Has the game stopped? - MMM v3-21

I used to manage individual stock portfolios......back in the 1990s. I described myself as a Warren Buffett/Peter Lynch style manager. Buy companies you understand with good business models selling products people want at a fair price. This was the philosophy I followed. I felt like I was a genius having portfolios heavily invested in companies like Microsoft (I was a beta-tester of Windows 95), Dell Computer (loved how easy it was to build your own computer on the internet), Cisco (we bought all of our networking equipment from them), and Nortel (we used their phone equipment which seemed pretty robust.)

I had 100 companies on my watch list where every quarter I would put the financial statements into my spreadsheets which produced some quantitative metrics which generated a "above", "average", or "below" valuation metric. I found myself justifying certain companies' high P/E, P/S, P/B and other valuation metrics as "relatively low" because their growth rates were much higher than the "developed" companies in the S&P 500. I was right for a lot of years.

I also was spooked during the mini-Asian crisis of 1997 by a quick 15% drop in many of my holdings so I added some technical indicators to get me out (and back in) to the stocks on my "buy" list. This helped a little when the real Asian crisis knocked over 20% off the NASDAQ in a couple of weeks. Both the 97 & 98 drops were "buying opportunities" (with hindsight), so when stocks dropped again in March/April 2000 this was a "buying opportunity".

Suddenly my list of 25 stocks on my "buy" list jumped to over 80. Decisions had to be made for my "focused" portfolios. The problem was I was beginning to question not only the valuation metrics but the actual financial statements (Nortel and their competitor Lucent had been found to be fudging their numbers along with many other telecom companies.) I had an existential crisis as I asked, "what is 'fair' value?" If a company can lose 20-30% of its value simply because they warned earnings growth may slow a bit (something I thought was logically given how much demand had spiked leading up to Y2K), how do we know if a company is "fairly" valued?

I had held and bought back some stocks following the April dip, but I decided I needed to "normalize" both growth rates and valuation metrics in my spreadsheet. I needed longer-term averages for both and needed to ignore the current narrative and ask "does this valuation make sense over the long-term?" Can this company truly make enough money to justify the price it is trading at?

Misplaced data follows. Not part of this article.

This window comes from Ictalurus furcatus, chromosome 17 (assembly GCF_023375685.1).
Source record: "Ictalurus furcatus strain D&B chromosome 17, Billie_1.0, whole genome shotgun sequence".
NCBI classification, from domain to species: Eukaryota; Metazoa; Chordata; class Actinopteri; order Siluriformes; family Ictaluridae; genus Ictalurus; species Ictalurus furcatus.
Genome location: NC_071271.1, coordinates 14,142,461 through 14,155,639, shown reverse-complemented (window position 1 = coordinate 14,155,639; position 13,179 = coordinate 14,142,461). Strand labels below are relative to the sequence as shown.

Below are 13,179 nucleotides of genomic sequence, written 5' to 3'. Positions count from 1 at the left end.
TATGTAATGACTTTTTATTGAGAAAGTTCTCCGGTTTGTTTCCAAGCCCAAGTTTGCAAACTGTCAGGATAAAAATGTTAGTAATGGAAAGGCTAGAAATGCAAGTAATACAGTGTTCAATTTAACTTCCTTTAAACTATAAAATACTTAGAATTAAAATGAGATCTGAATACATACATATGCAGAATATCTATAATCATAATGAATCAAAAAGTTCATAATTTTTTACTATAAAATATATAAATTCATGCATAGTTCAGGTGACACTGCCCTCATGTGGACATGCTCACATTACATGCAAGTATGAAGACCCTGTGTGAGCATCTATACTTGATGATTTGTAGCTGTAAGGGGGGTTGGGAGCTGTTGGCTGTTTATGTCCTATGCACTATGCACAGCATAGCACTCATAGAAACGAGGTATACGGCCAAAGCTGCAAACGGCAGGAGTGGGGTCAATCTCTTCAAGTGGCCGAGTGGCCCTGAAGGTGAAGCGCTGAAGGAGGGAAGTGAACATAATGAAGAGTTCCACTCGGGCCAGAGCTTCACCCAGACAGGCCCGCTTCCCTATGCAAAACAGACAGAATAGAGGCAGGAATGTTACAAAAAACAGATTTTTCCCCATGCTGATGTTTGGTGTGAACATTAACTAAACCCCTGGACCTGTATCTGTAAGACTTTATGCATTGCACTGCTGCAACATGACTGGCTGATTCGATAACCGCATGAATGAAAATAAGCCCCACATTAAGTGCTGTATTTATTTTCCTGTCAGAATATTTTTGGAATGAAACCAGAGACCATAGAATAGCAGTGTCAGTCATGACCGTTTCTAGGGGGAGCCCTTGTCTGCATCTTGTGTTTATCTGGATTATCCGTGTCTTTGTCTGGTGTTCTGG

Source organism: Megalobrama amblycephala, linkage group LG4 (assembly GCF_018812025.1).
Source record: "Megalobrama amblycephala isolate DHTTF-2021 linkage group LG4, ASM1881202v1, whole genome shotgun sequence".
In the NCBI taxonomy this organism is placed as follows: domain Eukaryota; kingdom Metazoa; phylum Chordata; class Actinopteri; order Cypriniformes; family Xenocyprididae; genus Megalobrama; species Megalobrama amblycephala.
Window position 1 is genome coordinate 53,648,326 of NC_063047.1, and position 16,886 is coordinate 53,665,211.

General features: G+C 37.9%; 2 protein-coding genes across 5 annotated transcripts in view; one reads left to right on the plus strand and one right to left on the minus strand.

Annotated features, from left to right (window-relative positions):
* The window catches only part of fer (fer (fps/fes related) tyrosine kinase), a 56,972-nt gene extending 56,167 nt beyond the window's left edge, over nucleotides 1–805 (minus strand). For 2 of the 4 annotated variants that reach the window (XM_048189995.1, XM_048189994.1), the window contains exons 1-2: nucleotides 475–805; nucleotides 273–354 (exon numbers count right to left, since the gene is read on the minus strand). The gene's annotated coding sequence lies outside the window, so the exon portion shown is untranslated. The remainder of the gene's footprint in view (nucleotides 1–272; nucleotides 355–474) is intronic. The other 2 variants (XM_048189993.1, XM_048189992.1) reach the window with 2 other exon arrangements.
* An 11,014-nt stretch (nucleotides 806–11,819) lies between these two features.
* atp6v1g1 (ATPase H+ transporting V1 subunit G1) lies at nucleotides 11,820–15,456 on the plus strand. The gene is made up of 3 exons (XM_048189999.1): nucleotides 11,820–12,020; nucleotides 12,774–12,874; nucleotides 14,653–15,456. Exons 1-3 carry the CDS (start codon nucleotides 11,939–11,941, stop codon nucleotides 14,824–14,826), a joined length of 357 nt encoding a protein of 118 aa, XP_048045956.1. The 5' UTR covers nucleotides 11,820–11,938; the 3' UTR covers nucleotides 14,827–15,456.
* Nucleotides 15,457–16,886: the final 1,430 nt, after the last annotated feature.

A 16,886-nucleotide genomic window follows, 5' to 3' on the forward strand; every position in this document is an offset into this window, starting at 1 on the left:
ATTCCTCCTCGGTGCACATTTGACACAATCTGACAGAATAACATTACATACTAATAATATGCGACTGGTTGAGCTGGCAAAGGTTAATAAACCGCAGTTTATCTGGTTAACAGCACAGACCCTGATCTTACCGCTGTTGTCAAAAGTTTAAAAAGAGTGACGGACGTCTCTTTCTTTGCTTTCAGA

As the market rallied into August 2000, the answer for every stock in my portfolio became "no". I closed those models and decided then the best thing to do is to stick to SEM's "top down" quantitative approach. The beauty of these models is they do not rely on financial statements or determining what a "fair" valuation metric would be for each stock (or the market overall). Each model asks:

  • Is this a good time to invest? (Is the trend higher?)
  • If so, where should we invest? (Which sectors of the market have the highest relative strength?)
  • Which funds in those sectors are outperforming?

We stop there. We trust the experts in the strongest sectors who have the current "hot hand" to pick the individual stocks (or bonds). Because we are not long-term holders of the sectors we don't worry about whether or not the market or their holdings are overvalued.

I bring all of this up because the stock market is all the way back to where it was in March 2021.

If you'll recall this was the point where the "Reddit" stocks such as GameStop, AMC, Avis Rental Car were going ballistic because of rumors and recommendations on message boards. Logically these companies could not come anywhere near making enough money to justify their stock prices, yet they kept going higher. In February I asked, "what happens when the game stops?"

When the Game Stops - MMM v2-5
What has been will be again, what has been done will be done again; there is nothing new under the sun. - Ecclesiastes 1:9 (NIV) “The market can remain irrational longer than you can remain solvent.” - John Maynard KeynesTulip bulbs, South Sea Company, railroads, Japan, tech stocks, US